Despite President Donald Trump’s recent announcement that he would delay large-scale raids nationwide, immigration advocates say that in Connecticut, detentions of undocumented residents by Immigration and Customs Enforcement are still happening.

Courtesy: CT Department of Energy and Environmental Protection

There’s increasing concern over a chemical spill into the Farmington River that happened earlier this month. An accident June 9 at Bradley Airport released 50,000 gallons of firefighting foam containing chemicals known as PFAS -- and a substantial amount of it made its way from the sewer system into the waterway. In the days since, it’s become evident that it’s going to be very hard to contain and remove the chemicals from the spill. 

Gov. Ned Lamont delivered his first budget address to the legislature on February 20, 2019.
Tucker Ives / Connecticut Public Radio

Music by the Hevreh Ensemble blends Western classical flutes, oboe, clarinet and keyboards with an array of indigenous instruments including Native American flutes. They’ll be performing this weekend in West Cornwall. Here's our audio postcard.

Nir Paldi (left) and George Mann are creators of "No Kids."
Alex Brenner / Ad Infinitum

The question of if or when to start a family is something many adults ask themselves at some point in their lives.

Courtesy: Palestinian Museum

Classical musicians of Palestinian origin live and perform throughout the world.

Palestinian/Japanese soprano Mariam Tamari and Palestinian pianist Fadi Deeb present a recital this weekend in Connecticut as part of a three-city U.S. tour. The program includes a wide range of musical styles, from Puccini to Debussy to original settings of Palestinian poetry.

Kiara Matos and Domingo Medina came to Connecticut Public Radio to discuss the political crisis in Venezuela, their home country.
Tucker Ives / Connecticut Public Radio

Two Connecticut residents from Venezuela are calling for continued sanctions and stepped-up pressure from the international community to end the crisis in their native country.

Renée H. was a child during the Holocaust. Her story is part of the Fortunoff Video Archive for Holocaust Testimonies at Yale University.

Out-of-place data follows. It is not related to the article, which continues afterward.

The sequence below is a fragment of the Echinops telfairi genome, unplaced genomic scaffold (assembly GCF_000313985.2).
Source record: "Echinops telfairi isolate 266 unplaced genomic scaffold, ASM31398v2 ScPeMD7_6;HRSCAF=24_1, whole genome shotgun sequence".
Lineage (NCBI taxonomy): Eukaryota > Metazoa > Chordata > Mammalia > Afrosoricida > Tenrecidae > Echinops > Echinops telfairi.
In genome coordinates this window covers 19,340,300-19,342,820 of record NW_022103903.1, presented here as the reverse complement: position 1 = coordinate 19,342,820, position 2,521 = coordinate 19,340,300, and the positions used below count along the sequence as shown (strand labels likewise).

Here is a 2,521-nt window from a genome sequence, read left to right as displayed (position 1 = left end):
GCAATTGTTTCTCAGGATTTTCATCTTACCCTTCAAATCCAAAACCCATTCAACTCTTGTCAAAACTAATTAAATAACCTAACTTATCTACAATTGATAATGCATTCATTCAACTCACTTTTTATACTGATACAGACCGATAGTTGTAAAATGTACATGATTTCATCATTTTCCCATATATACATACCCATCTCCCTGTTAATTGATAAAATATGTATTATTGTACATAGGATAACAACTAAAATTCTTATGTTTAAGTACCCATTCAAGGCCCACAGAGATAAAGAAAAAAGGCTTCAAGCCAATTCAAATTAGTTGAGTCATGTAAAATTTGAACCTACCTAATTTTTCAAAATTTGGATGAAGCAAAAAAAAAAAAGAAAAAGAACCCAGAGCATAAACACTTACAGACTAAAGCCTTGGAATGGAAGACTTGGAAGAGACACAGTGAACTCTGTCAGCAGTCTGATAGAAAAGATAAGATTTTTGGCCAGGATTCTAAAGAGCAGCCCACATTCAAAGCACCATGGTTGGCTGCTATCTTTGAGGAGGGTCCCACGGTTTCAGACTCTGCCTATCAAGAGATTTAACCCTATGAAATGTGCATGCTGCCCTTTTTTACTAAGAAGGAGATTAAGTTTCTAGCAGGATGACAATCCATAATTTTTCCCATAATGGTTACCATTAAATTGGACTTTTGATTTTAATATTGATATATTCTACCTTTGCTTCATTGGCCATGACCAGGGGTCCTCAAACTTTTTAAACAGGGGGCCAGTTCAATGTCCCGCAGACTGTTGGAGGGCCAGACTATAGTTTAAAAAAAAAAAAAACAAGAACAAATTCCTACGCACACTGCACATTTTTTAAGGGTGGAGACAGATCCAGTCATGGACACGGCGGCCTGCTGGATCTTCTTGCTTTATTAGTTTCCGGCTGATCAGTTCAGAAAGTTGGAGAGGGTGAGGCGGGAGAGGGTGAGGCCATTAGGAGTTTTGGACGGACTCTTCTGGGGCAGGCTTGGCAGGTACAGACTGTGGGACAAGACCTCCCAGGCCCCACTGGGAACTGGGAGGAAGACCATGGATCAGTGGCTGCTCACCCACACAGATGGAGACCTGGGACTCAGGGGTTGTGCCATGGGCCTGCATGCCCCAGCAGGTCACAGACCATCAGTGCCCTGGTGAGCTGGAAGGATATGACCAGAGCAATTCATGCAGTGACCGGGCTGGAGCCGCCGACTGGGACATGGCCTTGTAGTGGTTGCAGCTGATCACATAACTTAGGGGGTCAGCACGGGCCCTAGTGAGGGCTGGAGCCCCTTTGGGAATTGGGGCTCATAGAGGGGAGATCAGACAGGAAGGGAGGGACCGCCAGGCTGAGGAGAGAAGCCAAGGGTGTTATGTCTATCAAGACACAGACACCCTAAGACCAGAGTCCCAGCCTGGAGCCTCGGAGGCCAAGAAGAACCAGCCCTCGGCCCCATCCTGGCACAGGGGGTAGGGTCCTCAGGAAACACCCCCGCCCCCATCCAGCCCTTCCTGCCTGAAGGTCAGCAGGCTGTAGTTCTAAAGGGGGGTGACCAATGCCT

Fortunoff Video Archive for Holocaust Testimonies

Security has been stepped up at Jewish synagogues around the state. Thursday is Yom Hashoah - Holocaust Remembrance Day - and as people gather to honor the 6 million lives lost, they’ll also remember those killed in shootings at synagogues in California and Pennsylvania.

Ryan Caron King / Connecticut Public Radio

People in Nicaragua took to the streets today to mark one year since deadly protests there. Events in solidarity are planned in cities around the U.S. later this week. 

Patrick Skahill / Connecticut Public Radio

Three teenagers were charged this week with first-degree arson in connection with the fire that destroyed the historic Shakespeare Theatre in Stratford. A lawyer representing one of the young men told Hearst Connecticut Media that the teens will likely be charged with at least four other recent fires in the area. 

Ryan Caron King / Connecticut Public Radio

A staged reading of the courtroom drama 12 Angry Men takes place this weekend in Connecticut. 

Gregory Bull / Associated Press

President Trump threatened on Friday to close the southern border unless Mexico stops migrants from entering the U.S. illegally.

“Mexico’s tough. They can stop ‘em, but they chose not to," he said. "Now they’re gonna stop ‘em. And if they don’t stop ‘em, we’re closing the border”.

Among those people entering the country are children and teens.